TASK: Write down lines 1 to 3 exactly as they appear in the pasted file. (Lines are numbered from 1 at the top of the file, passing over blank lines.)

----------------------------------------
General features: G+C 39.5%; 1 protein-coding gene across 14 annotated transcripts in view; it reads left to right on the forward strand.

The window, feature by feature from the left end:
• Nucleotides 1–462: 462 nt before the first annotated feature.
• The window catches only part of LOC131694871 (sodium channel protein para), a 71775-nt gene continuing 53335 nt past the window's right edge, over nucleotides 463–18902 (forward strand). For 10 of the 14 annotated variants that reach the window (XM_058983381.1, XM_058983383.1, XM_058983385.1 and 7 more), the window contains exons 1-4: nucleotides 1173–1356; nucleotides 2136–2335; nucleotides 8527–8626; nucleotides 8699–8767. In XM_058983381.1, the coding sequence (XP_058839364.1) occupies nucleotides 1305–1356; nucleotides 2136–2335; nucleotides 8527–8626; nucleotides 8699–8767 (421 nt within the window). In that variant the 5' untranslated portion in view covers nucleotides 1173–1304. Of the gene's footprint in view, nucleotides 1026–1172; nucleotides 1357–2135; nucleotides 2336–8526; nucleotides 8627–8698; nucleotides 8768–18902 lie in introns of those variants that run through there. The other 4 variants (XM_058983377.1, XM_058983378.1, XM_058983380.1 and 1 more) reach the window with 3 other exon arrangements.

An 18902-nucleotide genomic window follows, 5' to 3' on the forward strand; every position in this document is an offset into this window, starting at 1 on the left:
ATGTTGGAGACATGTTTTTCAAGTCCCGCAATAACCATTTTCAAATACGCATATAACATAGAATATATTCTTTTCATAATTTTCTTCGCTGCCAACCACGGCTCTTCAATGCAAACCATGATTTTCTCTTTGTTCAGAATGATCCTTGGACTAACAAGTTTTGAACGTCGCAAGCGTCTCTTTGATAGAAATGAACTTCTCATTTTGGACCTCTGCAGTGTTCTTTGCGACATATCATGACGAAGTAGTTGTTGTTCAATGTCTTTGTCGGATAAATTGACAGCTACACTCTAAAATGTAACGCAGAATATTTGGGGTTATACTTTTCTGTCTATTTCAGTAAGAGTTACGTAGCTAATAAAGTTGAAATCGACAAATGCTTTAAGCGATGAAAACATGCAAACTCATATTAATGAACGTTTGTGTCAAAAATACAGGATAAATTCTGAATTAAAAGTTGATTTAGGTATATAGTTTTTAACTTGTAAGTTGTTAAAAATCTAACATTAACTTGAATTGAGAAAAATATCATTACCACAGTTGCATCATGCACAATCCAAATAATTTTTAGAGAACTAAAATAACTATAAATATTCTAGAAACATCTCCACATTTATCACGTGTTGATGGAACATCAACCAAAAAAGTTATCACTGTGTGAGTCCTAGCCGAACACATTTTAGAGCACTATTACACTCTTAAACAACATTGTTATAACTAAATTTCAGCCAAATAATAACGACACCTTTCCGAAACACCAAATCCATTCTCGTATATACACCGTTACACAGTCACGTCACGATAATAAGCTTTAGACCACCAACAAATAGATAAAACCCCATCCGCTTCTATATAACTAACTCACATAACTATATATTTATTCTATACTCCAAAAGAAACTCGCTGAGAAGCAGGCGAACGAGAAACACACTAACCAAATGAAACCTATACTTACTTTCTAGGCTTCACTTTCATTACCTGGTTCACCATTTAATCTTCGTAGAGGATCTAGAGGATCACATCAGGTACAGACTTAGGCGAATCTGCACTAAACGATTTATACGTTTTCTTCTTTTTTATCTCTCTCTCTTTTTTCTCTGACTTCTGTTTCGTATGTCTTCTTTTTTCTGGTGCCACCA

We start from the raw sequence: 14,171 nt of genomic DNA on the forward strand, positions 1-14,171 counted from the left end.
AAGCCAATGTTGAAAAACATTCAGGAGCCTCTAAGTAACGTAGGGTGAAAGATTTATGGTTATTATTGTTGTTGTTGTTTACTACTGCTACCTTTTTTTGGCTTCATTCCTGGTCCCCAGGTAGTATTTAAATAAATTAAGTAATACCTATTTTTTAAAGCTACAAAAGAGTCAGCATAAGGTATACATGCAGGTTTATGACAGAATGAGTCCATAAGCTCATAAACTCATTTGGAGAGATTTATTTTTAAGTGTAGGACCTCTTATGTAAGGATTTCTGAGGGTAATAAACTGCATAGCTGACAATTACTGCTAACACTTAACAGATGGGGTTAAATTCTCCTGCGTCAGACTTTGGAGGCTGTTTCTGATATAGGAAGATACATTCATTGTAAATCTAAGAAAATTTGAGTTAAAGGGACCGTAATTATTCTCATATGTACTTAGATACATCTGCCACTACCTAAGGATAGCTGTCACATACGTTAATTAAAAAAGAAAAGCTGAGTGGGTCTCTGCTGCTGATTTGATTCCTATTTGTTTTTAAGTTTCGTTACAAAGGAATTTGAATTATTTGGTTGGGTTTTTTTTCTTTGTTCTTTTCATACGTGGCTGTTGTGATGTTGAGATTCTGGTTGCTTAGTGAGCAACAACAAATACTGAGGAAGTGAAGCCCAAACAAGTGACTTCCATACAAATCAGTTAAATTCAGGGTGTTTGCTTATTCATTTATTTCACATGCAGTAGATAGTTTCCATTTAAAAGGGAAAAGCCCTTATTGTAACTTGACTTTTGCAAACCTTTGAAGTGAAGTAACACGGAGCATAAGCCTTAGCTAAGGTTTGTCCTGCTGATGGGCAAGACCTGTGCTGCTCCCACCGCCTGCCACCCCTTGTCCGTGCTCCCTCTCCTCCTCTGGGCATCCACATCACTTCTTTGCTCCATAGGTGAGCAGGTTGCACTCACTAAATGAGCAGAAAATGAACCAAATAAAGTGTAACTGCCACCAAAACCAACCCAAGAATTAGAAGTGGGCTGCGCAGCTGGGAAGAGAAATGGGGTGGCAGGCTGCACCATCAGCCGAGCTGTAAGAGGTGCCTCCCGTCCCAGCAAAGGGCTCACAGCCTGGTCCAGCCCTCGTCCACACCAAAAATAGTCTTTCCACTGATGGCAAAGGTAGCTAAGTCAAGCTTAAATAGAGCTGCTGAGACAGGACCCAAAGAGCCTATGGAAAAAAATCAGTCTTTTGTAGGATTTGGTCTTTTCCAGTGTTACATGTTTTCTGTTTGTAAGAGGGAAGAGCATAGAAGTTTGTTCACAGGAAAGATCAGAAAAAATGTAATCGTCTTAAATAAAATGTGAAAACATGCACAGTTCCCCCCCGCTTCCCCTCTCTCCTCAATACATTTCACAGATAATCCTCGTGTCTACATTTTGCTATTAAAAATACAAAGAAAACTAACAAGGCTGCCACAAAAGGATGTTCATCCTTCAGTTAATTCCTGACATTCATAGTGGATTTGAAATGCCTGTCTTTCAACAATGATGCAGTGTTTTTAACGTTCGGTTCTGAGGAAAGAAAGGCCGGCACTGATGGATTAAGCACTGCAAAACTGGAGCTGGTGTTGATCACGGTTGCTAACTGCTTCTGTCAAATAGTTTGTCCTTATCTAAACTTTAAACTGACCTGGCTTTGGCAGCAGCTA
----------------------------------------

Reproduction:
General features: G+C 39.5%; 1 protein-coding gene across 14 annotated transcripts in view; it reads left to right on the forward strand.

The window, feature by feature from the left end:
• Nucleotides 1–462: 462 nt before the first annotated feature.